Grala finished 17th in the driver standings, while the No. 26 car placed 19th in the owners standings without having a technical alliance.

“Sam Hunt Racing is one of, if not the best, of the rest behind the Cup organizations in Xfinity,” Grala, who now competes in the Cup Series, said. “They are about the only team doing it that well on their own.

“It has been such a short amount of time and the team got extremely competitive in only a couple of years.”

Some of the success boils down to having a relatable car owner. Hunt, who is a youthful 30 years old, can connect with his drivers on a personal basis. Away from competition, he is friends with many of his drivers and has to balance personal and professional relationships.

Being amidst the new blood in the Xfinity Series, Hunt is earning the respect of opposing team owners to feel valued in the garage.

“It’s interesting because I relate to a lot of the same things [my drivers] relate to,” Hunt said. “Whether it’s things in racing or things in pop culture or music. I think there is a comfort that our drivers have here because they are on the same page as me – a lot.

“I feel like I’m just old enough to give life advice on my early 20s and what I would do differently or how I would handle certain situations in hindsight. It makes it fun and it’s hard because sometimes you start growing with someone and we’re a development series and we’re a development team, so we don’t always get to work with someone forever.”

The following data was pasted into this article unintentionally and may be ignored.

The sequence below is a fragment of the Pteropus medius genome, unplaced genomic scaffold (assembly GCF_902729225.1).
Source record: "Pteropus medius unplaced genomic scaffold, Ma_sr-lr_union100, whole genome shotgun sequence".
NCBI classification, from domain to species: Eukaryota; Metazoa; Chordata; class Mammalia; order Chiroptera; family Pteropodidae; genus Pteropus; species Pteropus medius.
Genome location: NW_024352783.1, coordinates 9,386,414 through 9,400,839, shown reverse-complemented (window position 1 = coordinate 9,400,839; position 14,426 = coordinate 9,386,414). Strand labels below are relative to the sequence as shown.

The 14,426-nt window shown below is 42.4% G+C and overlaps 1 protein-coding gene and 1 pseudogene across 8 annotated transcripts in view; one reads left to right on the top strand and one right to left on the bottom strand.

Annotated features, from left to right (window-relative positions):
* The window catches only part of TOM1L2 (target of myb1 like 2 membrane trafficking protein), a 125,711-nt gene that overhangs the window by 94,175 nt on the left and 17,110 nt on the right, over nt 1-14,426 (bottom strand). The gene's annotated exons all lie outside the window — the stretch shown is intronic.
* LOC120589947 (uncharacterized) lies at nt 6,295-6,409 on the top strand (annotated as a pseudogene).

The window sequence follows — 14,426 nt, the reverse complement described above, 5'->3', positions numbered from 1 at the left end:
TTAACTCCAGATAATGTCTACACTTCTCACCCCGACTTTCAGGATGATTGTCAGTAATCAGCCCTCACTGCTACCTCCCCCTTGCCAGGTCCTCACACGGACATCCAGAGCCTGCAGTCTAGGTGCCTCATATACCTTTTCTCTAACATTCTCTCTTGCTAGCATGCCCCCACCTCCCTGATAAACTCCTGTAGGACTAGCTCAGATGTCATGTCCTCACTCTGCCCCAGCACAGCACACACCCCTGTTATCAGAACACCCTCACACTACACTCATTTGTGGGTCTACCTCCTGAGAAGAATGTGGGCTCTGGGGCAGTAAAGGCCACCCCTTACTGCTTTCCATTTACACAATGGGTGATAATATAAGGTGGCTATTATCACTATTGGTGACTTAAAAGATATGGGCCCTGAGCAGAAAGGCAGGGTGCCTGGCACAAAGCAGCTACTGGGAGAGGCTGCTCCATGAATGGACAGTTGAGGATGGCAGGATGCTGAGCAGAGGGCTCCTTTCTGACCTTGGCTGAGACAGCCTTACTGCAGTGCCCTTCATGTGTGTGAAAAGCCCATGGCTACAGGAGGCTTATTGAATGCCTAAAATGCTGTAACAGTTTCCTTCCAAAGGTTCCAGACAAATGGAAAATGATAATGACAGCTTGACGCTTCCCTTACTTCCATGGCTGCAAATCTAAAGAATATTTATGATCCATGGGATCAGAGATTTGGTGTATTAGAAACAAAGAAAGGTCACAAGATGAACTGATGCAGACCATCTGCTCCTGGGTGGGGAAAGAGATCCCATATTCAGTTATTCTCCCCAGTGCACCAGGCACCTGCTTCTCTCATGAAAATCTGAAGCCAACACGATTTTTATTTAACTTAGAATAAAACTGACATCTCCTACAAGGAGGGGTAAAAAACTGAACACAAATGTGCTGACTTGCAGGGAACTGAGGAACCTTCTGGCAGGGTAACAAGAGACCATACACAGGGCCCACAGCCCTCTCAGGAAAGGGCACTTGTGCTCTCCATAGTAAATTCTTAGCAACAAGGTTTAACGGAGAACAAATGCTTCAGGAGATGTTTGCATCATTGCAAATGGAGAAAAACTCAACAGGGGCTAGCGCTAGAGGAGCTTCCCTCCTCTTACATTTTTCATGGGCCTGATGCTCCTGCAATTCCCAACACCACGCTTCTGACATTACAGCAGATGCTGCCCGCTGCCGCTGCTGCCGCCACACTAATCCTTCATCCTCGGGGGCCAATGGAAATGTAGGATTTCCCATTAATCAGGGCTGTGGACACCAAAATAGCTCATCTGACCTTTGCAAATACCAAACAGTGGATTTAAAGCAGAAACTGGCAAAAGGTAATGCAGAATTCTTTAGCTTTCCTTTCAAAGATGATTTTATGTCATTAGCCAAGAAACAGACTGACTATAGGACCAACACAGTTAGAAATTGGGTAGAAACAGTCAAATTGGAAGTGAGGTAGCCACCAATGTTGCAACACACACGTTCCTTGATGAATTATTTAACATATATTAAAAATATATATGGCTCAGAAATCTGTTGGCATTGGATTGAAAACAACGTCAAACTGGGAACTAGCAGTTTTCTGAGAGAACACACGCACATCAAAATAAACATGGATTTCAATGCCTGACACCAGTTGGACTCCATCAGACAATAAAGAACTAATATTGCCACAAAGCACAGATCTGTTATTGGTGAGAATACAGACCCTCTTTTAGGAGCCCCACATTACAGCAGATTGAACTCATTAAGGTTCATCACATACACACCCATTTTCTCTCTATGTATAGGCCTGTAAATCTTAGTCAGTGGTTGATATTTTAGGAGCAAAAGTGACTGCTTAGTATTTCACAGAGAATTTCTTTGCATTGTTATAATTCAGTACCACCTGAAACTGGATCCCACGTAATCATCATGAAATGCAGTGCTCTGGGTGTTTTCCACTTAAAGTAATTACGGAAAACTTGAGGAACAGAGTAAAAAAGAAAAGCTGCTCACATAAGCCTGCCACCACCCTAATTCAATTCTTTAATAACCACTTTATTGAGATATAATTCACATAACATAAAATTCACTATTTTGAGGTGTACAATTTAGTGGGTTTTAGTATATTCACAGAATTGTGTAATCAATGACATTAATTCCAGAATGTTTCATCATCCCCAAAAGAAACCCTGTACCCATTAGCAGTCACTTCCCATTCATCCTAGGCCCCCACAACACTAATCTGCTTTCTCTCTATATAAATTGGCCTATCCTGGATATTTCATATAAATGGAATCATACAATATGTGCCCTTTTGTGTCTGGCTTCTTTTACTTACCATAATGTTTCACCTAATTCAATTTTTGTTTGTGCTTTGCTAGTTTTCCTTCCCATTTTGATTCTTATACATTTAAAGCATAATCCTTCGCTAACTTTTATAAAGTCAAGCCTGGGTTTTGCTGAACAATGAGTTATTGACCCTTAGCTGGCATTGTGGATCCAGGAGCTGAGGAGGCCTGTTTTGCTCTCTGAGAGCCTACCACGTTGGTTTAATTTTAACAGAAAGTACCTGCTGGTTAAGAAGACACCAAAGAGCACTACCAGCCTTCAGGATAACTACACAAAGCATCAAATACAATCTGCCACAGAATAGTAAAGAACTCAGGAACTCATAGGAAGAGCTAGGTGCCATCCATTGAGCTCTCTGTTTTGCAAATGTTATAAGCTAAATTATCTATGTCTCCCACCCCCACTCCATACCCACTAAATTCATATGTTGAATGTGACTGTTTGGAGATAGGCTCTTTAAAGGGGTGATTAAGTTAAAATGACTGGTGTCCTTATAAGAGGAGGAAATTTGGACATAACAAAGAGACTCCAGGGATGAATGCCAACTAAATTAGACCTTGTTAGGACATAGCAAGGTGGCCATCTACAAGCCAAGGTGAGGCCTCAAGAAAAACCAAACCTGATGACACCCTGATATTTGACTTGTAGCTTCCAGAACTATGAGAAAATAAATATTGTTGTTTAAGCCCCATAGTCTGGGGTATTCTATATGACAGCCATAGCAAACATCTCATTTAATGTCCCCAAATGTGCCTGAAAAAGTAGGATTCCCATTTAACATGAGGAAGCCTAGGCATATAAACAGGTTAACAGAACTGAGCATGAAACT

Grala concurs that Hunt is easy to work with.

“He is the only team owner that I’ve had that I was friends and buddies with away from the race track because typically, they are one, if not two, generations older than I am,” Grala added. “It’s a lot of fun having Sam as an owner and being able to chat with him about his hopes, ideas and dreams for the team because most team owners are not in the same position as a young driver that is trying to build something.”

Corey Heim, one of Toyota’s top prospects and the primary driver of the No. 26 car through the opening 11 races in 2024, has known Hunt for years. The owner thought Heim would be special since watching him compete in late model stocks.

Heim realizes that SHR is filled with quality racers, which has allowed him to jive nicely with the team since competing in his first Xfinity Series race last season.

“You see a lot of Cup teams that have been around forever, they have the same core people,” Heim said. “People want to work for you when you have good people. You can have all the money in the world, but people aren’t going to want to come work for you if you don’t have a good organization and have good people.

“I think Toyota Racing has been crucial for him over the last couple of years in getting their equipment better and the relationship is there where it’s mutual, they both want to get better and be successful.”